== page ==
Ernie Pyle Writes About Willow Run

Ernie Pyle was a Pulitzer Prize-winning war correspondent during World War Two, much beloved by the troops for having the courage to march alongside them into battle zones, reporting the war from “GI Joe’s” point of view. His reportage brought tales of sacrifice and courage home to the States, while boosting the morale of our fighting men overseas.

But what did Ernie Pyle have to say about Willow Run?

Ernie Pyle reports on the massive WW2 officer’s mess at the Grosvenor Hotel in London, remarking on the operation’s efficiency in feeding thousands of servicemen every day… by comparing it to Willow Run!

In his 1944 book, Brave Men, Ernie writes, “In London’s West End there was a mess for American officers. They believed it to be the biggest Army officers’ mess in the world. Sometimes they served six thousand meals a day.”

“The vast dining room seated nearly a thousand people, and sometimes it was emptied and refilled three times in one continuous operation during one meal. The mass of humanity flowed through so smoothly that the mess was affectionately known as ‘Willow Run.'”

Ernie Pyle shares a cigarette with soldiers on Okinawa in 1945, shortly before his death.

Ernie Pyle was a casualty of war, taking a bullet on the island of Okinawa in April of 1945 while doing his job… talking with ordinary soldiers and reporting on the war from their perspective.

In the words of Harry S. Truman, “No man in this war has so well told the story of the American fighting man as American fighting men wanted it told. He deserves the gratitude of all his countrymen.”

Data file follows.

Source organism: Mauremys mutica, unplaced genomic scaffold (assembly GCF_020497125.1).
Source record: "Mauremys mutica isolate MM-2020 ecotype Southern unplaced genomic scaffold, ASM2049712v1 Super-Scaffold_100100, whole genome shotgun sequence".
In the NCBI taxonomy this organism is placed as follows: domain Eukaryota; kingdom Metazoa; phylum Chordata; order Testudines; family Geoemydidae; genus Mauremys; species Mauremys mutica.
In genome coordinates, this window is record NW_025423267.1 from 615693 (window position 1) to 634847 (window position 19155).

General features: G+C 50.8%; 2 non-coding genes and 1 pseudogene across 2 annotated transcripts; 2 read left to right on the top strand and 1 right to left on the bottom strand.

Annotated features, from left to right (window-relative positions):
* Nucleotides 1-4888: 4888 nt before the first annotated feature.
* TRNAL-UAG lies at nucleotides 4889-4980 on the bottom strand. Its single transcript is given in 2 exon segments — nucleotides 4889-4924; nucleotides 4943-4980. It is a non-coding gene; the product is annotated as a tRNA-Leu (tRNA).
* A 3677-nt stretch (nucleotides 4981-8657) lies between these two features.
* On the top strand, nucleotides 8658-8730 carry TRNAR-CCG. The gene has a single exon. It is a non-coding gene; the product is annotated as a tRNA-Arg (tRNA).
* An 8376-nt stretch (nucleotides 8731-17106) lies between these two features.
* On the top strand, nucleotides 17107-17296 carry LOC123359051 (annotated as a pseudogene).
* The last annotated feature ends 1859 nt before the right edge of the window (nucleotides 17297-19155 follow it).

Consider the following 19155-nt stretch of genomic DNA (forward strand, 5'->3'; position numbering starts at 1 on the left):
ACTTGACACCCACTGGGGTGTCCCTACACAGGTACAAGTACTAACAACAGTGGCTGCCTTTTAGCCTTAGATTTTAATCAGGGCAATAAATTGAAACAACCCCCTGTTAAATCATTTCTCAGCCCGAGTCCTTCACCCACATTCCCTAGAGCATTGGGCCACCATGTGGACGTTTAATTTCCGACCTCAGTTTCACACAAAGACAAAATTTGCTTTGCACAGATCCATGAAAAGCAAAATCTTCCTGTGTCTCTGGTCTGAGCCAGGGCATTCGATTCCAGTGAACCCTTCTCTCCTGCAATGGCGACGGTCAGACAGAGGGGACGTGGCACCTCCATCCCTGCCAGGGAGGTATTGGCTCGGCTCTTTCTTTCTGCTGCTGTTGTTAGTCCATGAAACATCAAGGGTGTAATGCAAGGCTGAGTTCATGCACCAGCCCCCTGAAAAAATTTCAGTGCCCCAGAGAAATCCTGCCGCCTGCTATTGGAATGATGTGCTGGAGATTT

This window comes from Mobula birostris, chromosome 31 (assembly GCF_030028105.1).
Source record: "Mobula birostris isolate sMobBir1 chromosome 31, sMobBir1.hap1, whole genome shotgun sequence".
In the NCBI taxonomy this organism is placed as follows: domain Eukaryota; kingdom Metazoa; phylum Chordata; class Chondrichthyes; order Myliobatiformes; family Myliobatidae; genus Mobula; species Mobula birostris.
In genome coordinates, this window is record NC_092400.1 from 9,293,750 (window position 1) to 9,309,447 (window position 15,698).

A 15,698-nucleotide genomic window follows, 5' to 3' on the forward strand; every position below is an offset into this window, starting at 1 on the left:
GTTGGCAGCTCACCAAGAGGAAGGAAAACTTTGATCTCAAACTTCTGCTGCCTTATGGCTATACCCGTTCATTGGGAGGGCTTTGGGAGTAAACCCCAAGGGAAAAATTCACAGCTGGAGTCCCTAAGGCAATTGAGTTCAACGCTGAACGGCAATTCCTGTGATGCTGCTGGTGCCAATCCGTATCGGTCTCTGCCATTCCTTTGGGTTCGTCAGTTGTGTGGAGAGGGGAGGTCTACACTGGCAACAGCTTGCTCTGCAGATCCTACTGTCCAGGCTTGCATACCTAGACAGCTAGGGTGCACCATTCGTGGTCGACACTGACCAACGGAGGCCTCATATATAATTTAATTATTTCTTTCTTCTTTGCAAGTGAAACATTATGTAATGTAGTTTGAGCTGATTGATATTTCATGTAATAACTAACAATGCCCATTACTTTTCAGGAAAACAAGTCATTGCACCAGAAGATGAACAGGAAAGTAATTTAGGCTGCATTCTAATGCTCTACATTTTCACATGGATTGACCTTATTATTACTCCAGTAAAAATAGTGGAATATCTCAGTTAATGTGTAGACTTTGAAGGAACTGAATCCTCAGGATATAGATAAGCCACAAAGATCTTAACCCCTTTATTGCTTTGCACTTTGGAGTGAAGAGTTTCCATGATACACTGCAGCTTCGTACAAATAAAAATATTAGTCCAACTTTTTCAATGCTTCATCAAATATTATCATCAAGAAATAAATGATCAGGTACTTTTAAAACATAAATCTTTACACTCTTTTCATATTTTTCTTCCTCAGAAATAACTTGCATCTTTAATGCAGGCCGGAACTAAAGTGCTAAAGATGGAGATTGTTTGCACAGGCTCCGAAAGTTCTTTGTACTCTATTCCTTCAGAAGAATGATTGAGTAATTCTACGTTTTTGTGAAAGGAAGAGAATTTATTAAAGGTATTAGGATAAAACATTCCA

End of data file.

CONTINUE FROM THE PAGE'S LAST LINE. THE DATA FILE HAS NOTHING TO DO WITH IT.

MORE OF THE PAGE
Eleanor Roosevelt said of Pyle, “I shall never forget how much I enjoyed meeting him here in the White House last year, and how much I admired this frail and modest man who could endure hardships because he loved his job and our men.”

Ernie Pyle was a national treasure, and his writings survive to tell of the bravery and sacrifice of the typical American soldier during WW2.

Willow Run is also a national treasure, a symbol of America’s preparedness for war and industrial might. Willow Run showcased the know-how of our industrial leaders and their engineers, and the determination of everyday working men and women. These were the forces that ensured Victory for America and her Allies in WW2.

Help us save, preserve, and renovate mighty Willow Run to become the future new home of the Yankee Air Museum!

Thank you for your support!
The Michigan Aerospace Foundation
The Yankee Air Museum
Campaign Co-chairmen: Jack Lousma, NASA Astronaut (retired); Bob Lutz, GM Executive (retired)